Written by Daniel Kibblesmith
Drawn by Ozgur Yildirim
Review by Kris K
After a brief stint as Laufey’s dinner, Loki returns to rule in his dead father’s stead. (One hopes Loki’s magic dissipates the burning smell of frost giant stomach) Loki rules Jotunheim with a mischievous rule, fighting for the little guy, even if its not him.
We have seen Loki rule in short bursts before, but this time, he does it with good intentions. Loki strives to rule justly. He puts behind him his evil streak. He left the War of the Realms as a minor hero for once, and he cashes the rep in for respect and acceptance. Problem is, most frost giants don’t respect good guys. Loki introduced civilization and laws. Now frost giants have to go to court for their disputes instead of burying the hatchet the old fashion way.
Loki faces a bigger problem though: boredom. A bored Loki is a dangerous thing, and he constantly leaves his realm for Midgard casinos and other more exciting places. Evil beings recognize this too. They see a realm undergoing unwelcome change with an absentee king, and they see opportunity.
To be honest, I never loved Loki. He is Thor’s Joker, and by that, I mean overused. He constantly takes center stage, even though Thor has other great story lines and villains. I gloss over his parts in comics occasionally because you know what he wants and what he does. He often lacks any depth besides needy mischief.
This comic changes that. The Loki here reminds me of Kid Loki, wanting to do the right thing, just not always capable. He just can’t help opening the door he shouldn’t, opening his mouth when things are going his way. He serves as his greatest enemy, and I love it. Using mischief for good entertains way more than for evil. Loki recently saw a version of himself wielding Mjolnir and the Infinity Stones as the ultimate hero of his universe. (In Infinity Wars, True Believers) With the possibility of becoming worthy himself, Loki attempts to reign in his worse instincts to play hero.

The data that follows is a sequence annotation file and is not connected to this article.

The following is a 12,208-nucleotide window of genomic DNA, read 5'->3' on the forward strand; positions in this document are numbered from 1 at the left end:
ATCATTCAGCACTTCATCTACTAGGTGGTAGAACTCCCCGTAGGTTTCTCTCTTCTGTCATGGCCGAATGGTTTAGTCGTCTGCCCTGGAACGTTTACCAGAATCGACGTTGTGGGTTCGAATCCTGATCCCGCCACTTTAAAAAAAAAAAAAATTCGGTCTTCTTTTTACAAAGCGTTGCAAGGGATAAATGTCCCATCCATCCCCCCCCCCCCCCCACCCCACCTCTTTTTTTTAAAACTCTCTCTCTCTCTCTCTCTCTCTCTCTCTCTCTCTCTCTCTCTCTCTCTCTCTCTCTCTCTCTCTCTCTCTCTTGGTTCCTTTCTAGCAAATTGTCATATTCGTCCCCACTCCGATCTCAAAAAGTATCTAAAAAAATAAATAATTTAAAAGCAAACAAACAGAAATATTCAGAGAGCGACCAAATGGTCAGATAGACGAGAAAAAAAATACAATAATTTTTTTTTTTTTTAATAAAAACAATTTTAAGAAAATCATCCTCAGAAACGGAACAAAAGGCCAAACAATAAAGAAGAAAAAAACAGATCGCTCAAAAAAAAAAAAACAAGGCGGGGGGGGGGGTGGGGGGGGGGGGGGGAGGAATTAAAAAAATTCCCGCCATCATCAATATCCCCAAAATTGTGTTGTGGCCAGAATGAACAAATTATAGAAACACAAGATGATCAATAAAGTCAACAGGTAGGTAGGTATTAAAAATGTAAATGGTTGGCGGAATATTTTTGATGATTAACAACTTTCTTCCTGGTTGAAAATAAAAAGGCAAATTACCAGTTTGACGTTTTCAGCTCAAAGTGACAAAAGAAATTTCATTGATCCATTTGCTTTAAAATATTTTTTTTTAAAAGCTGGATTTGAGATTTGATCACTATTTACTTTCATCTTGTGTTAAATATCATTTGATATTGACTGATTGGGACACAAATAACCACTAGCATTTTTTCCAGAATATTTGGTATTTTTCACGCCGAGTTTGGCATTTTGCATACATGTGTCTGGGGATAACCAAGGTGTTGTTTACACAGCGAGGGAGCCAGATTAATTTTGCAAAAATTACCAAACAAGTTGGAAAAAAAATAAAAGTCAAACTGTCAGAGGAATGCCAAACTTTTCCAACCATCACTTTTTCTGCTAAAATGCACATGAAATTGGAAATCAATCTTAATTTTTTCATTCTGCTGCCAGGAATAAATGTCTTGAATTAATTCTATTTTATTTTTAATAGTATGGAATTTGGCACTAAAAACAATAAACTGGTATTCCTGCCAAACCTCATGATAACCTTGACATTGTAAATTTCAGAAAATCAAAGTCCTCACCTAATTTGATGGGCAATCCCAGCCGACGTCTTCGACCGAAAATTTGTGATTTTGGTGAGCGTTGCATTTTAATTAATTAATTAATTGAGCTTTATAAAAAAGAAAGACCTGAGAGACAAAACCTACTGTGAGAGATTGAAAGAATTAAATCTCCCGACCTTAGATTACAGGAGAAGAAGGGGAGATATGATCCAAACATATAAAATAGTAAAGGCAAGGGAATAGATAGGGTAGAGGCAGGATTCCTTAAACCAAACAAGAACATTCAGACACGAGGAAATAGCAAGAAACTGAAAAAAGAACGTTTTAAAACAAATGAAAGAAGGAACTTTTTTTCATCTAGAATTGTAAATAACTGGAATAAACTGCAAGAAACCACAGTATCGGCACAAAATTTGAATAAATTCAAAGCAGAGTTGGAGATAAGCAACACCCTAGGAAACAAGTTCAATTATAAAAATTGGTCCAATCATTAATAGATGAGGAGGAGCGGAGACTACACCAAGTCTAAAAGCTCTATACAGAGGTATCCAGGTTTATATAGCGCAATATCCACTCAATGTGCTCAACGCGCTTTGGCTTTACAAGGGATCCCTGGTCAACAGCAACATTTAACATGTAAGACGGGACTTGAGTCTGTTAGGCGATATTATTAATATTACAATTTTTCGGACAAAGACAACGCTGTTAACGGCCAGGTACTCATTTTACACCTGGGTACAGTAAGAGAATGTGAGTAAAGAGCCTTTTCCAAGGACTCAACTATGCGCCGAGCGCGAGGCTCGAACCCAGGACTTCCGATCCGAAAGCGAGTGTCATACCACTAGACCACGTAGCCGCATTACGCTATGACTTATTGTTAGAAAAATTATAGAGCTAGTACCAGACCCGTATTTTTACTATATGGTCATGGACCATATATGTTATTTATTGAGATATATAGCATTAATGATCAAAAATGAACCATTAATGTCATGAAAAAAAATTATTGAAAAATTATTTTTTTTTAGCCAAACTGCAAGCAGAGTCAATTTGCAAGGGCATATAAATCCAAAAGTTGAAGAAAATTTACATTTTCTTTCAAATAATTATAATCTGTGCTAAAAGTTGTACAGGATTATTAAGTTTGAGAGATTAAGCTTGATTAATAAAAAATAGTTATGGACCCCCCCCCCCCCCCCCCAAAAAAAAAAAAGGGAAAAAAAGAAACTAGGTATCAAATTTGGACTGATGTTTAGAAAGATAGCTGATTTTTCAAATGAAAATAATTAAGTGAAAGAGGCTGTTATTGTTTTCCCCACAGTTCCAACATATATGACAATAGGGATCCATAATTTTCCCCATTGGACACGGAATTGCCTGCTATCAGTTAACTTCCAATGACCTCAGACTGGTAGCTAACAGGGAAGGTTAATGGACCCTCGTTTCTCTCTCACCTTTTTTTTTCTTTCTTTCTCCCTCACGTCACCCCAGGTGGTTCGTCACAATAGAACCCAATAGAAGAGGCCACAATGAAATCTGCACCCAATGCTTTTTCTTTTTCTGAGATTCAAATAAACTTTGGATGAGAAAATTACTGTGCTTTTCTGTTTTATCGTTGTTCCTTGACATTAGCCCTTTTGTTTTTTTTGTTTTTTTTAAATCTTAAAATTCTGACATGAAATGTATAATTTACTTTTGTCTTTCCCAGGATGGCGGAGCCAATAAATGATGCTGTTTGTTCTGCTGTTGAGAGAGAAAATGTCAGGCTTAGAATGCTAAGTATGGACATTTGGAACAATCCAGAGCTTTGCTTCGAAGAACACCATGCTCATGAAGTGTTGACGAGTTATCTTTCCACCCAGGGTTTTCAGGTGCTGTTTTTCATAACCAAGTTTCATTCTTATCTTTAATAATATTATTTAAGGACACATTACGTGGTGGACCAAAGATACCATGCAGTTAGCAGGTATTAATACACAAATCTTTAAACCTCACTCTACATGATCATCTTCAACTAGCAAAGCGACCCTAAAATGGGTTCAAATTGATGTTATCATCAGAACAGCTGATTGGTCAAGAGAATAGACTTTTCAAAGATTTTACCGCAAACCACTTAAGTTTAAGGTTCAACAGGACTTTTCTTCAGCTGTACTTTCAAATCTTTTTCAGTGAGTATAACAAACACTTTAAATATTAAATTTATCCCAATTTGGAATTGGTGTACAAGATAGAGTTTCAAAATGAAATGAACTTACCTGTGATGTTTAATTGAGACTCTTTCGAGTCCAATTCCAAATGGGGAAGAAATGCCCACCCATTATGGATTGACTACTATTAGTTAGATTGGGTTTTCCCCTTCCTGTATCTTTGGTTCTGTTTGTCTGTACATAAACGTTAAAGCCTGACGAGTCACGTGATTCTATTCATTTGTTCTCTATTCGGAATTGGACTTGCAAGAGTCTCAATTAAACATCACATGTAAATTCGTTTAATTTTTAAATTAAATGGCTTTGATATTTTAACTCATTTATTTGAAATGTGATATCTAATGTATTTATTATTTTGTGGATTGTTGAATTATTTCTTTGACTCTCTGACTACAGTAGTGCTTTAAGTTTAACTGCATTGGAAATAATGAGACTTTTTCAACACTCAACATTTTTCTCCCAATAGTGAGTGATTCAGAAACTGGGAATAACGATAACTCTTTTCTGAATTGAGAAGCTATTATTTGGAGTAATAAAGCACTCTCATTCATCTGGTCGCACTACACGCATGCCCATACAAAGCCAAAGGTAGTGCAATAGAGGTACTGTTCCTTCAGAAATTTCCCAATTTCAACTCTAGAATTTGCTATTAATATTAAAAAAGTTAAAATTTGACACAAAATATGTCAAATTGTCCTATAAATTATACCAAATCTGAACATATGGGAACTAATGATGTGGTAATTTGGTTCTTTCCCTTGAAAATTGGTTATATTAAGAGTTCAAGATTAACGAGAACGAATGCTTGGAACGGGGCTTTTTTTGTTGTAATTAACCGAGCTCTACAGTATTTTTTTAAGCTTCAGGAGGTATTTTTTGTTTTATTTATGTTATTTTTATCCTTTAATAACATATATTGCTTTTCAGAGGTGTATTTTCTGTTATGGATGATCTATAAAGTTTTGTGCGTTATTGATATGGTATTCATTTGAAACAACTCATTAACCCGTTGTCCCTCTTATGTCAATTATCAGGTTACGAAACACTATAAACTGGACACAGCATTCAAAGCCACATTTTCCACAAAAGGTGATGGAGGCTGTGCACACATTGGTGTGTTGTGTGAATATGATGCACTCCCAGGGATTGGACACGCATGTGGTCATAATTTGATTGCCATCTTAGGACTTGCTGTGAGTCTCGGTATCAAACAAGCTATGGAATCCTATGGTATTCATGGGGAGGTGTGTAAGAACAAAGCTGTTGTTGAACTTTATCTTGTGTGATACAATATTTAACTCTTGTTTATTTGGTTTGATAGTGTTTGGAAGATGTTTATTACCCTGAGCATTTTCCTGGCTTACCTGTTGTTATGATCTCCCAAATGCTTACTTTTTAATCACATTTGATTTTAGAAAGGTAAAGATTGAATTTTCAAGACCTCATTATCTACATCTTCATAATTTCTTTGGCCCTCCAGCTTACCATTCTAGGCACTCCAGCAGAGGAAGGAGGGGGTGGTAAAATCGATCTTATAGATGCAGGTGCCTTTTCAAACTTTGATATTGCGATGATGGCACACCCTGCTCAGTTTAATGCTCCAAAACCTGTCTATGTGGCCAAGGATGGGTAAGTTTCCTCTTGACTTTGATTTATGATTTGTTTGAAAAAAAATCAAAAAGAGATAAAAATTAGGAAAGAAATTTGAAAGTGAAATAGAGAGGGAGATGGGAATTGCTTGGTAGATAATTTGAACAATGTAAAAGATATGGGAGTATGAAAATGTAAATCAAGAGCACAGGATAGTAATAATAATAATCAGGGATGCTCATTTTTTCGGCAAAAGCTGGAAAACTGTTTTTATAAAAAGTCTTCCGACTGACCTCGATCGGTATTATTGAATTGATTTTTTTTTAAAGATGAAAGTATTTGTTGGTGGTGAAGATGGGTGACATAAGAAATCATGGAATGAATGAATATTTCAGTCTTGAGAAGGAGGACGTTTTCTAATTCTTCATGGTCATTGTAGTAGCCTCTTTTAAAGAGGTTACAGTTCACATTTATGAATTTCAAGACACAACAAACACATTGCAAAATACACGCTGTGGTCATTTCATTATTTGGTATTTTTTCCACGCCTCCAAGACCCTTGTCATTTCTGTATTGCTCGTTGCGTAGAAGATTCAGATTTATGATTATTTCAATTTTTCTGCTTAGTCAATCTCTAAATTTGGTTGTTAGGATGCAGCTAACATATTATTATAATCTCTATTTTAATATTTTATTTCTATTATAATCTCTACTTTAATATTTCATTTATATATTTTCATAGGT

Daniel Kibblesmith writes comedy well, writing for The Late Show With Stephen Colbert, the Onion, and Funny or Die. In comics, he writes Deadpool, Harley Quinn, Quantum and Woody, and Lockjaw with ease. With a pedigree of parody, Kibblemsith suits Loki like a green cape. He creates a character full of panache who you can’t help but root for as he struggles to be good.
The art by Ozgur Yildirim fits the fun tone of the writing. The technical skill keeps the book in check, with not a single ugly panel or awkward face. The lines sport a flair for fun.
Verdict: Buy! The new Loki comic performs way above expectations. The perennial problem for Asgard now resides in Jotunheim, and he can’t help but raise a little hell. For a fun romp through the ten realms, check out Loki.